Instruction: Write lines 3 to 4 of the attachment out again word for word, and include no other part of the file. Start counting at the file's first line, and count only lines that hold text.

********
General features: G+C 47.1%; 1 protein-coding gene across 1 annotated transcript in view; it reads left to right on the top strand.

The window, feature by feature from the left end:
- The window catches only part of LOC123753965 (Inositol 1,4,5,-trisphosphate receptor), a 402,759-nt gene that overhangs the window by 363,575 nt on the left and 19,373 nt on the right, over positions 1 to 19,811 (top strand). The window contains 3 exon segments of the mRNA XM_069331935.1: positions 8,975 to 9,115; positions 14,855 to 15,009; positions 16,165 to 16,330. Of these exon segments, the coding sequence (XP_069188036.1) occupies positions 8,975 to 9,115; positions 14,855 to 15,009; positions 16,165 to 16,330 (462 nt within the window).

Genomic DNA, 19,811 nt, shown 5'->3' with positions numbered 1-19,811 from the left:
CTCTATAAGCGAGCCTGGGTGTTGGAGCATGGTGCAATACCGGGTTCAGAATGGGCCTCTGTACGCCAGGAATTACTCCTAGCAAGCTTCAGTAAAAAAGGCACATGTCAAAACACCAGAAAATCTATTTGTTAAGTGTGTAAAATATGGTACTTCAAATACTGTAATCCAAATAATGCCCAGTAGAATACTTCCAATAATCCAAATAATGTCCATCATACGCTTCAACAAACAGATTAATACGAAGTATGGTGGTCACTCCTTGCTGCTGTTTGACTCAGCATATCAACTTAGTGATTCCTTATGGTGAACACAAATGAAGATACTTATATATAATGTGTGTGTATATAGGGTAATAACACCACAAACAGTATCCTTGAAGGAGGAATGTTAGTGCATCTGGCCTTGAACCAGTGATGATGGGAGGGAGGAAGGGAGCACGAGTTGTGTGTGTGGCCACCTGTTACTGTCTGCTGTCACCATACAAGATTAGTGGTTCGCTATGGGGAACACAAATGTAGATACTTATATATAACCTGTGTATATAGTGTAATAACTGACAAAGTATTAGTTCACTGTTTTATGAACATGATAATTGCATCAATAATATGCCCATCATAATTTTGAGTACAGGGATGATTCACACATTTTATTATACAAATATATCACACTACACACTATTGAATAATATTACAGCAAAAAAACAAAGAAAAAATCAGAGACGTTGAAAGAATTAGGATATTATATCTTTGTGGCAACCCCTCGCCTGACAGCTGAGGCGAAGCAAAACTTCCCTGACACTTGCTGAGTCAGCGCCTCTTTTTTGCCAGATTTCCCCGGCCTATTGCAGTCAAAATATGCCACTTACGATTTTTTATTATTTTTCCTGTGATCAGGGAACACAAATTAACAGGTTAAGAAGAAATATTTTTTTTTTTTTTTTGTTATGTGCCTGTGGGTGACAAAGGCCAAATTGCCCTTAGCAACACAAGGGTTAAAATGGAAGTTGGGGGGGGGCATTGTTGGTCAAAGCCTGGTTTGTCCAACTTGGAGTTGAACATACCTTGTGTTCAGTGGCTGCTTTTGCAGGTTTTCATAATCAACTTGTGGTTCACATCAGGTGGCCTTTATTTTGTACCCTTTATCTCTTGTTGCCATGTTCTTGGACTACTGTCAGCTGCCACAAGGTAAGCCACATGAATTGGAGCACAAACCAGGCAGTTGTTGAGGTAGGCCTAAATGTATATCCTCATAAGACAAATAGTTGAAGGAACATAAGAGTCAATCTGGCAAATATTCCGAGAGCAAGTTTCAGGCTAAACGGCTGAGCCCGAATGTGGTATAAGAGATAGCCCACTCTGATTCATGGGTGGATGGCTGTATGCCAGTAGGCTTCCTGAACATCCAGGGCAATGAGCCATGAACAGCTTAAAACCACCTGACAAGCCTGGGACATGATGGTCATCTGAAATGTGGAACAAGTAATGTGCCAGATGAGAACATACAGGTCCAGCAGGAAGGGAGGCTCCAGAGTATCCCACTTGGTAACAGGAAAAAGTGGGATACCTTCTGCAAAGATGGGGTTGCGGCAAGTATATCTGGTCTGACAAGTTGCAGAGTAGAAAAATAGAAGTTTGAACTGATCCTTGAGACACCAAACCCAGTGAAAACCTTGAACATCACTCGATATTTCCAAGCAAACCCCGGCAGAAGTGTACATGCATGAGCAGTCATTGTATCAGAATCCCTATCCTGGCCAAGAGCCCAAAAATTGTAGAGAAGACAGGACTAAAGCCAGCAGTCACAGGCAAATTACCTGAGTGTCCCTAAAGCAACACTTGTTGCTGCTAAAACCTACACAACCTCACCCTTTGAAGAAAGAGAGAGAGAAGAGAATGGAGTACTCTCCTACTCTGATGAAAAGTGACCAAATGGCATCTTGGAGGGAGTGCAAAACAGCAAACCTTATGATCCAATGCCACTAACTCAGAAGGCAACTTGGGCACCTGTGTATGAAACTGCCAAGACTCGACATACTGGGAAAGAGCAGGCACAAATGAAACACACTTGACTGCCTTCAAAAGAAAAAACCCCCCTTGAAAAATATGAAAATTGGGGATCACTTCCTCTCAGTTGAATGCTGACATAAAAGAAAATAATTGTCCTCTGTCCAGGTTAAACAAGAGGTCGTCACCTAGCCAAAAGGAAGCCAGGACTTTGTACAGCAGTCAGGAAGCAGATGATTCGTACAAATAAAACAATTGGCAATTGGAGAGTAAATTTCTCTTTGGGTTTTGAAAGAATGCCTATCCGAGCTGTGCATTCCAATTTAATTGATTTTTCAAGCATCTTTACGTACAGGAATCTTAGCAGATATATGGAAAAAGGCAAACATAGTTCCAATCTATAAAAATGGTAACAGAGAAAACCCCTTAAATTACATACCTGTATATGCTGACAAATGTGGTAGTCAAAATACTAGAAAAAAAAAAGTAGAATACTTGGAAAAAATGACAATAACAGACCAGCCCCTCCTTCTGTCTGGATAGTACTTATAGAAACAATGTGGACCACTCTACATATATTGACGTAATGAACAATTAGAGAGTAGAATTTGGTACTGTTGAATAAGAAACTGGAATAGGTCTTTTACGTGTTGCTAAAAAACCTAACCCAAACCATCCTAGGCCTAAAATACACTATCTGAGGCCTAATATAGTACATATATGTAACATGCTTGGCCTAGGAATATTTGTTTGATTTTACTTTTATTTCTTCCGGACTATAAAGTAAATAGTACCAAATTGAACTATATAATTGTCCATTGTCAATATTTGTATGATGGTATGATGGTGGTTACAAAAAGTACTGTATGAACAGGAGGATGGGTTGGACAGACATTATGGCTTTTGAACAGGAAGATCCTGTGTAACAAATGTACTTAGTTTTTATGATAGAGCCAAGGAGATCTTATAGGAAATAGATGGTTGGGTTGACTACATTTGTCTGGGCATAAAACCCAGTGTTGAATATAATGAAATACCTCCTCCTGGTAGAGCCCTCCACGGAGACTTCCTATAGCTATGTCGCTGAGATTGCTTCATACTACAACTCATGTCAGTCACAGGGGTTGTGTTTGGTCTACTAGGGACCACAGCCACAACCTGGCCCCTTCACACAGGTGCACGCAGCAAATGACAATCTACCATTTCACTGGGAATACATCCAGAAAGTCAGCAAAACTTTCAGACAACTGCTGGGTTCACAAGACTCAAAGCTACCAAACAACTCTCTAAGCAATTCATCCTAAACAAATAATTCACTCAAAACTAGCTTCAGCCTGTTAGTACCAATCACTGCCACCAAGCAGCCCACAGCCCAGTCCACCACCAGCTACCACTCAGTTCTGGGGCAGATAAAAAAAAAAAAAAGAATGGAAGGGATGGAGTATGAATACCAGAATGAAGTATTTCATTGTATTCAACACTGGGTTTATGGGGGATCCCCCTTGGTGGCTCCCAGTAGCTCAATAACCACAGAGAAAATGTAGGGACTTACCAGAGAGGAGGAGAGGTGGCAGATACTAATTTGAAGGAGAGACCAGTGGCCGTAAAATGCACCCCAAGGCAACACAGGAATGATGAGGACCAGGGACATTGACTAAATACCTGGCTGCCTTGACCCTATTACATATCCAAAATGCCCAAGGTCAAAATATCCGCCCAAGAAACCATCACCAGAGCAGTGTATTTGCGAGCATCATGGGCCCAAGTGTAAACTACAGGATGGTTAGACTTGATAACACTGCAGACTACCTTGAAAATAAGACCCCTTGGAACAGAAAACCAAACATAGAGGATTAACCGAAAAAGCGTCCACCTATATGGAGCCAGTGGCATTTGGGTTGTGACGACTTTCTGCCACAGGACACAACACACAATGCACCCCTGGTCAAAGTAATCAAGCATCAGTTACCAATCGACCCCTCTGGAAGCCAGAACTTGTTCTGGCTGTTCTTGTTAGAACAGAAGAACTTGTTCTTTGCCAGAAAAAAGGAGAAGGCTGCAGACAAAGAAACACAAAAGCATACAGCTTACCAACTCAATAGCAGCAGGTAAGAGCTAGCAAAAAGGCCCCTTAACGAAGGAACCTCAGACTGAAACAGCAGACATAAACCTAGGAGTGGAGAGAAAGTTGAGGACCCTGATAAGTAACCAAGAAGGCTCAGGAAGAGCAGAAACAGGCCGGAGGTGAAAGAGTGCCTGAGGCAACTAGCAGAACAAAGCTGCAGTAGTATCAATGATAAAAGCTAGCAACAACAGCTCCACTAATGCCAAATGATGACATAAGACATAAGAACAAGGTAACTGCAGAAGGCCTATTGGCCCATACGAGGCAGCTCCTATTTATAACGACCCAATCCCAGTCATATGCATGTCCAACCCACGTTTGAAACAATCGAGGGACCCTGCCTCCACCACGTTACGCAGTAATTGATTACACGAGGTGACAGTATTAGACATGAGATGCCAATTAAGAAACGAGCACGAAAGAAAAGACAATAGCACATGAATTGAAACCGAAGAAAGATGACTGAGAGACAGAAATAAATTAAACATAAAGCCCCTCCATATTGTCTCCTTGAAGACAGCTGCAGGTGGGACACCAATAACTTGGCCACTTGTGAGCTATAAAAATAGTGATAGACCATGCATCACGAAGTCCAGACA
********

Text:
- The window catches only part of LOC123753965 (Inositol 1,4,5,-trisphosphate receptor), a 402,759-nt gene that overhangs the window by 363,575 nt on the left and 19,373 nt on the right, over positions 1 to 19,811 (top strand). The window contains 3 exon segments of the mRNA XM_069331935.1: positions 8,975 to 9,115; positions 14,855 to 15,009; positions 16,165 to 16,330. Of these exon segments, the coding sequence (XP_069188036.1) occupies positions 8,975 to 9,115; positions 14,855 to 15,009; positions 16,165 to 16,330 (462 nt within the window).

Genomic DNA, 19,811 nt, shown 5'->3' with positions numbered 1-19,811 from the left: